I saw this great article and thought it would be a perfect addition for those seeking help with pairing wines with chocolate.
Vic Poulos: Wine paired with chocolate must be sweet
by Vic Poulos / Special to the Times
Posted: 09/29/2010 12:00:00 AM MDT
Some might think it’s impossible to pair wine with chocolate. But to that I say, nothing is impossible when it comes to wine. In fact, wine and chocolate are a great combination.
The first thing to remember when concocting your first wine-chocolate pairing is that the wine you pick should be just as sweet as — if not sweeter than — the chocolate itself. This is probably the most important step in the process, and is actually a good rule in general for pairing wine with any dessert.
There are many kinds of chocolate, but let’s just look at the three general categories: dark chocolate, milk chocolate and white chocolate. Believe it or not, there are indeed different wines that go well with each of these types of chocolate.
Darker and more bittersweet chocolates should be paired with wines that have roasted and robust flavors. Generally, cabernet sauvignon and zinfandel have a long history of pairing well with dark chocolate. pinot noir or a merlot also pair nicely with dark chocolate, but probably just for dark chocolates at around 55 percent cocoa. For fun, you can also always give a vintage port a try with dark chocolate as it offers a well-balanced pairing to dark chocolate.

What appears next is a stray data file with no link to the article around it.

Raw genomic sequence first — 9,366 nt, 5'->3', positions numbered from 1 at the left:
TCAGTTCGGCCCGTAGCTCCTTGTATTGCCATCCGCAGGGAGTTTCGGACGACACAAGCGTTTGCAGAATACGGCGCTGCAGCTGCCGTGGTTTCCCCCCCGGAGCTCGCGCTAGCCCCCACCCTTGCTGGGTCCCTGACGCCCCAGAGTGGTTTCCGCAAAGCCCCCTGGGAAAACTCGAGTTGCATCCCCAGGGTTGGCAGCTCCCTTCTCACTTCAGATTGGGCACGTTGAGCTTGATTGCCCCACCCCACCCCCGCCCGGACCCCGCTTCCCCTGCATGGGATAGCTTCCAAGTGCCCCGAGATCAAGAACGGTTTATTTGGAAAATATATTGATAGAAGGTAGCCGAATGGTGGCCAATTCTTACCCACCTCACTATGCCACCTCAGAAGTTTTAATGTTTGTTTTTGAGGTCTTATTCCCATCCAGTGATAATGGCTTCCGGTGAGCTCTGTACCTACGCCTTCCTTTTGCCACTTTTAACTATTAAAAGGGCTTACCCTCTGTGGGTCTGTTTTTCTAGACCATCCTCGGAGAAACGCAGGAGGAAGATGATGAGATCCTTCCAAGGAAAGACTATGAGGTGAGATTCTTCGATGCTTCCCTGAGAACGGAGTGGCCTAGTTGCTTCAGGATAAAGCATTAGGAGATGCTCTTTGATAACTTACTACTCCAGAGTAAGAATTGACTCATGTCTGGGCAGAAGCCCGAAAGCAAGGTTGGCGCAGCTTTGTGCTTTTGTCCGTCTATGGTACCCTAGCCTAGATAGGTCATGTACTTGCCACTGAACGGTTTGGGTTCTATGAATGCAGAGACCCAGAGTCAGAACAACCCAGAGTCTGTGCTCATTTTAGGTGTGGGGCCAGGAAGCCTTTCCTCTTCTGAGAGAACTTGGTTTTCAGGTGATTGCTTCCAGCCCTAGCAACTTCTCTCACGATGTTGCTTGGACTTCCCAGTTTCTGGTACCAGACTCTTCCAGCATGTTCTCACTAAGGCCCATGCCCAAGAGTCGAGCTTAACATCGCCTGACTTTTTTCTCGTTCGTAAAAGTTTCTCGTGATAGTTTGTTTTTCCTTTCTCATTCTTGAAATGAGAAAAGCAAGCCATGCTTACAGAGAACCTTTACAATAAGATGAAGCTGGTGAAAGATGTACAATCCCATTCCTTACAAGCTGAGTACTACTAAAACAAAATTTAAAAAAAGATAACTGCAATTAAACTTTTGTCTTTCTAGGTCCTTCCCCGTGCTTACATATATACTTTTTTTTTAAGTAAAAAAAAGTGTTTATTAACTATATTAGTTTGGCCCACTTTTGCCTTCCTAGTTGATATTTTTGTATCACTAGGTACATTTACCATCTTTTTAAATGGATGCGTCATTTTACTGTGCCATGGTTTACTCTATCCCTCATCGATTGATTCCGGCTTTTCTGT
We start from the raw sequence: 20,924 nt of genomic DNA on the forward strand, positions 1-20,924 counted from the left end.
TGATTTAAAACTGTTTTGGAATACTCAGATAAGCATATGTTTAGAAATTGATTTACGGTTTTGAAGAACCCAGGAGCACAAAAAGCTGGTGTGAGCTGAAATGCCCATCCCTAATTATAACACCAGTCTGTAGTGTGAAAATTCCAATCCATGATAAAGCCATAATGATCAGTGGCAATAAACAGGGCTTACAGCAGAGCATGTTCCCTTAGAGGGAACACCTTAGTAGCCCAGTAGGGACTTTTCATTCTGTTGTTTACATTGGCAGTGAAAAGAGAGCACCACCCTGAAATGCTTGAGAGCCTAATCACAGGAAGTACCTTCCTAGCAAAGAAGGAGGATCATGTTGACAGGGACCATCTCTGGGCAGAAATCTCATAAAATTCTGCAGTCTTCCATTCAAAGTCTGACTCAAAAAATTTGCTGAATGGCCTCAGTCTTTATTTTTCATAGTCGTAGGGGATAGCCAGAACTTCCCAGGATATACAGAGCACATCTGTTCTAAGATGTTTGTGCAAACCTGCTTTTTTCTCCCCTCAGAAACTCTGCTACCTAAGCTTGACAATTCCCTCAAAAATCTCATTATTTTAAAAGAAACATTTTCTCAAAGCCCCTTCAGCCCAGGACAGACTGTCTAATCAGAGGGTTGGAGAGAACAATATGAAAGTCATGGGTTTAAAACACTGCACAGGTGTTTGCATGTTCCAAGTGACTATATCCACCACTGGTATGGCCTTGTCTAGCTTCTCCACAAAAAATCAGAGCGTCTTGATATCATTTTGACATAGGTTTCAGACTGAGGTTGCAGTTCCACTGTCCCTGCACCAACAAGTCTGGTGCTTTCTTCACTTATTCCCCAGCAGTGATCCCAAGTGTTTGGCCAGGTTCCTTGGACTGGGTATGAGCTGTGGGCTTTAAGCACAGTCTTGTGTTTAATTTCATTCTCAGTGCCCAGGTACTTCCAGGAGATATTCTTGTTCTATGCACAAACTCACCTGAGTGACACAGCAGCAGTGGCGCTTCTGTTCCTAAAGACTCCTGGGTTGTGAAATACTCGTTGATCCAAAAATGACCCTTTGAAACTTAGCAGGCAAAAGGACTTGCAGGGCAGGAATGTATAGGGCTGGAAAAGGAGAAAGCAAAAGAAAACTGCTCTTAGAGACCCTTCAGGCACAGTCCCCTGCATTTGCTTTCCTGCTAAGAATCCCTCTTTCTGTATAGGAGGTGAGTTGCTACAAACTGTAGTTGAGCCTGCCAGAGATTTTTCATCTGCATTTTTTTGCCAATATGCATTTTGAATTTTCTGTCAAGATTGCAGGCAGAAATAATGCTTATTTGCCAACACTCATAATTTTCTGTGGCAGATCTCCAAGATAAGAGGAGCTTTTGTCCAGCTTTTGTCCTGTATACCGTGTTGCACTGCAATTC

It’s difficult to go with anything other than a pinot noir here, but a lighter-bodied merlot can work just as well. These wines will work well with any variety of milk chocolate items, including a bar of milk chocolate, a chocolate mousse or a chocolate accented cheesecake. For fun, you can also consider a hearty sparkling wine or Champagne. Last, but certainly not least, a ruby port is a nice, safe bet when looking for a good wine to go with milk chocolate. Keep in mind that there are different kinds of ports, and not all go well with dessert. There is not a wine much better with dessert than a ruby port, with some dried fruit and walnuts.
White chocolates are generally lighter and more buttery in their flavoring. This makes white chocolate an ideal match for a sherry or a moscato. A moscato offers nice, subtle sweet bubbles. An orange muscat can also be fun to try with white chocolate. These wines will pick up the creaminess of the chocolates and the orange muscat in particular will pick up fruit tones.
As I always say, however, wine pairing is all about experimentation and simply having whatever wine you like best with whichever foods you like best. Even other wines can work with chocolate and one should simply experiment. I am a Frizanti or spumante fan in the summer months and I recently tried a Rose Regali by Villa Banfi from the Greenery Market with a piece of German milk chocolate provided by a special friend. It was fabulous. A nice moscato-based wine from Alsace, France or an Asti from Italy is also a great pairing after a nice meal due to the orange influence the moscato carries into the chocolate.
Remember, as you experiment with your wine and food pairings, dessert and chocolate are not off limits. The above is simply a guide on your own journey of food and wine pairings.
Want an unusual party with friends? Then host a chocolate and wine pairing! Don’t be afraid to veer off the road a little on your next wine journey.
Vic Poulos is owner of Zin Valle Vineyards.